Sunday, January 30, 2011

Winch Launching the Grob 103 at Crystalaire

Over the last few years our club has developed our winch launching program by refurbishing our winch, by training a number of pilots, and by testing it at several different locations. We have launched the Blanik L13's many times, and the PW5 single-seater several times. Our Grob 103 Twin Astir did not have a center-of-gravity hook, and it was considered pretty heavy and not really a training ship, so we had never winch launched it. The grounding of the Blanik L13 fleet put us on hold for a while, but the club refused to give up. We found out that there is an approved CG hook add-on for our ship, which could be purchased and installed for less than $1,000. It was completed on our ship in mid-January. And some of our mechanically adept members have made improvements to the winch which have increased its power and reliability. The operators of Crystalaire have been open to having us conduct winch launches there. The runway plus dirt extensions add up to about 4500 feet which is plenty long for winch launching. So finally it has all come together. The question remained: how well would the winch launch the Twin Astir?

So the club organized a "Winch Weekend" at Crystal. I wasn't able to make it Saturday, which was just as well because the winch engine broke down after just two launches. But the crew was able to get the part and fix it early Sunday morning, so we were back in business.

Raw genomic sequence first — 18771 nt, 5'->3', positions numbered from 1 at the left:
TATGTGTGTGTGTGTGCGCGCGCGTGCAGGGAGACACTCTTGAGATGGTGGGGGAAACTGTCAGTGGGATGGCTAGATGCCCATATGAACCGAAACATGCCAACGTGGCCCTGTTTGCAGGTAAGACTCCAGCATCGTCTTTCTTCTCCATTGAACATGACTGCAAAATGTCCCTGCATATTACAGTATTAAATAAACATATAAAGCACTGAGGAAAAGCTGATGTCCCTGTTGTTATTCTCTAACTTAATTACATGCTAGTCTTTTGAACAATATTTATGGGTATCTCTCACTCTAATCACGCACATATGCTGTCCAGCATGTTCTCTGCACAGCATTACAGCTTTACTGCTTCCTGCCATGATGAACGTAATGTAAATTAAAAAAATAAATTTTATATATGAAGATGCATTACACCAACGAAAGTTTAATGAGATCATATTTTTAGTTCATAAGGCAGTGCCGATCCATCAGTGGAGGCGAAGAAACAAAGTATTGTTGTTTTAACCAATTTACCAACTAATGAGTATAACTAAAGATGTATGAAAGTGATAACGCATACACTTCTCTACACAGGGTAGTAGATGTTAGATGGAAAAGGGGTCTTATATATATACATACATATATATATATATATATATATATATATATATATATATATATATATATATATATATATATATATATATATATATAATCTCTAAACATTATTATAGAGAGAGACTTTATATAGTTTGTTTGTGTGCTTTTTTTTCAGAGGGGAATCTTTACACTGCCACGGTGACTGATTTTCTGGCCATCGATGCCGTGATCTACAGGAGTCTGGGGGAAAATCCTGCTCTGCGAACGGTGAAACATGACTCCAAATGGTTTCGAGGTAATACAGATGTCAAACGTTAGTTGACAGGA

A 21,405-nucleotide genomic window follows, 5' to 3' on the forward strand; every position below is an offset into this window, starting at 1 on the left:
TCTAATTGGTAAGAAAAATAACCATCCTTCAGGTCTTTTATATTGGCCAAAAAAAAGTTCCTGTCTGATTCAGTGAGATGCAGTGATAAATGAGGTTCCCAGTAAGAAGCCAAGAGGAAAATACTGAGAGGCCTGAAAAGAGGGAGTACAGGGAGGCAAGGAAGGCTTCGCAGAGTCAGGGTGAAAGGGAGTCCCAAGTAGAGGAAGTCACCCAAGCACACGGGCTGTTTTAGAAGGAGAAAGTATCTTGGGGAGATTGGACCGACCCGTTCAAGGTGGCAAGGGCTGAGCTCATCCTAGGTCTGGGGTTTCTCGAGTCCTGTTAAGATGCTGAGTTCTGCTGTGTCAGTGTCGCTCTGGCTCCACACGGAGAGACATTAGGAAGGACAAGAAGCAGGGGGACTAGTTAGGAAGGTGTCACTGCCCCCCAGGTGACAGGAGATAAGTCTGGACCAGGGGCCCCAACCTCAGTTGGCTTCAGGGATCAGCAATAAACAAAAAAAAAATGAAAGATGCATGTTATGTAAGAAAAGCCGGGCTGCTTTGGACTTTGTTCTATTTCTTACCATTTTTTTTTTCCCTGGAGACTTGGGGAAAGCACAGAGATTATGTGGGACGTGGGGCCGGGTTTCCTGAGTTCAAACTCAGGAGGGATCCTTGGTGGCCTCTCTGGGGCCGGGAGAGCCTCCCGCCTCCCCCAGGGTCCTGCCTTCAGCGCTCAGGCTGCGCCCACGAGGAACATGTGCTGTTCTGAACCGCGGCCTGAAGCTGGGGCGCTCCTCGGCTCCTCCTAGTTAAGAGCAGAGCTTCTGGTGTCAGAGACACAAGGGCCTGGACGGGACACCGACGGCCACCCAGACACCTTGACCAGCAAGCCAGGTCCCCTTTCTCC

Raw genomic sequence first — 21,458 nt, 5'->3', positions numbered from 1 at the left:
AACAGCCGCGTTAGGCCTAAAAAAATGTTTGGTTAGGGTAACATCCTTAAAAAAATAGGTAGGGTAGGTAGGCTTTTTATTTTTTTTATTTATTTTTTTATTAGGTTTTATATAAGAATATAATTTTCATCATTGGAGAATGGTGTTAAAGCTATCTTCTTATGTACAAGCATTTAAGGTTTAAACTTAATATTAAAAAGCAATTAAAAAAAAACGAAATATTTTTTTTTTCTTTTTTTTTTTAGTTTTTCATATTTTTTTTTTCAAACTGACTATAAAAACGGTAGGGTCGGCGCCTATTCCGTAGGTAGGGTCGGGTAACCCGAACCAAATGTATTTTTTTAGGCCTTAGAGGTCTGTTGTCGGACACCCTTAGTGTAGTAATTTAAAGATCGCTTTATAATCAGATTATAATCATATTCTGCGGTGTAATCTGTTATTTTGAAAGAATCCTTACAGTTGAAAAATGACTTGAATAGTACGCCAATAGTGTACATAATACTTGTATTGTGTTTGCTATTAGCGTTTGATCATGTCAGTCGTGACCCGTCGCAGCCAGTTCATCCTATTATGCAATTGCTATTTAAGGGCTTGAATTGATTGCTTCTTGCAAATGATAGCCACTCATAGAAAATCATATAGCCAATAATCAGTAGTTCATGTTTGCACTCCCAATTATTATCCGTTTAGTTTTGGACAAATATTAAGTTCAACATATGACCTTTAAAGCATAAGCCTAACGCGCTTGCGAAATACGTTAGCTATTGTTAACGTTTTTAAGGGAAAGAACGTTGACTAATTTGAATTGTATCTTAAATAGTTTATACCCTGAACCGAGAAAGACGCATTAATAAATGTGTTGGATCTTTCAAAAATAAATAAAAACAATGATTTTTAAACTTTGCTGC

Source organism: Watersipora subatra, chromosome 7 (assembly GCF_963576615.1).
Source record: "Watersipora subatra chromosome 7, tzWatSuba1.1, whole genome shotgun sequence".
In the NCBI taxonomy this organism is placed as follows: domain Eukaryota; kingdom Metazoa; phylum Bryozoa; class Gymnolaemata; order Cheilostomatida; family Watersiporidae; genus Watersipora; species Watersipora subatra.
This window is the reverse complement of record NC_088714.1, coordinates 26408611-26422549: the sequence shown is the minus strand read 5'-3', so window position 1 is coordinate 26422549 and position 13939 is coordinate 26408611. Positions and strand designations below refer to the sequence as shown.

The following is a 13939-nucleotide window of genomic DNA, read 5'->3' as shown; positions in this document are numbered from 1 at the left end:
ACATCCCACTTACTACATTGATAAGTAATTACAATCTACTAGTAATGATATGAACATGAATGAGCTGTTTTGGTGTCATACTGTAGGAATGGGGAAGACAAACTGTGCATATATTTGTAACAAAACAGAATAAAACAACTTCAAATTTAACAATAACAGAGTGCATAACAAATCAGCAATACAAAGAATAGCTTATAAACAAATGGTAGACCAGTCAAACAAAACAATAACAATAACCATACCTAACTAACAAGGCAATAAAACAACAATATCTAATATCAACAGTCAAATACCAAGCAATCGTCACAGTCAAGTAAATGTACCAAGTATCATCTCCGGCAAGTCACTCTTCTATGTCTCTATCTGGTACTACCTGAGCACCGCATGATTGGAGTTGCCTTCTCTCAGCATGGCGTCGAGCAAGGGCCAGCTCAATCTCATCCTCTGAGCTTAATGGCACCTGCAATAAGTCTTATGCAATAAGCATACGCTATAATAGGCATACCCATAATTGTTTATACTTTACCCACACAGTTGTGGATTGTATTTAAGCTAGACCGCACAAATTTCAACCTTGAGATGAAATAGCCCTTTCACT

Winds were good, probably 8-10 knot and at just a slight angle to the runway. Our instructor took a solo flight, then did some flights with one of the senior instructors from Crystal. The verdict was in: the combo of our winch and our Grob 103 Twin Astir works great! It accelerates really well, climbs straight and smooth. The winch has plenty of power, and its shifting of gears is not a problem. Launches were anywhere from 1300' to 1600' in the early flights. We also launched one of Crystal's gliders which I think is about 100 pounds heavier, with a greater wingspan and much better performance, and it got up to 1800'. Wow!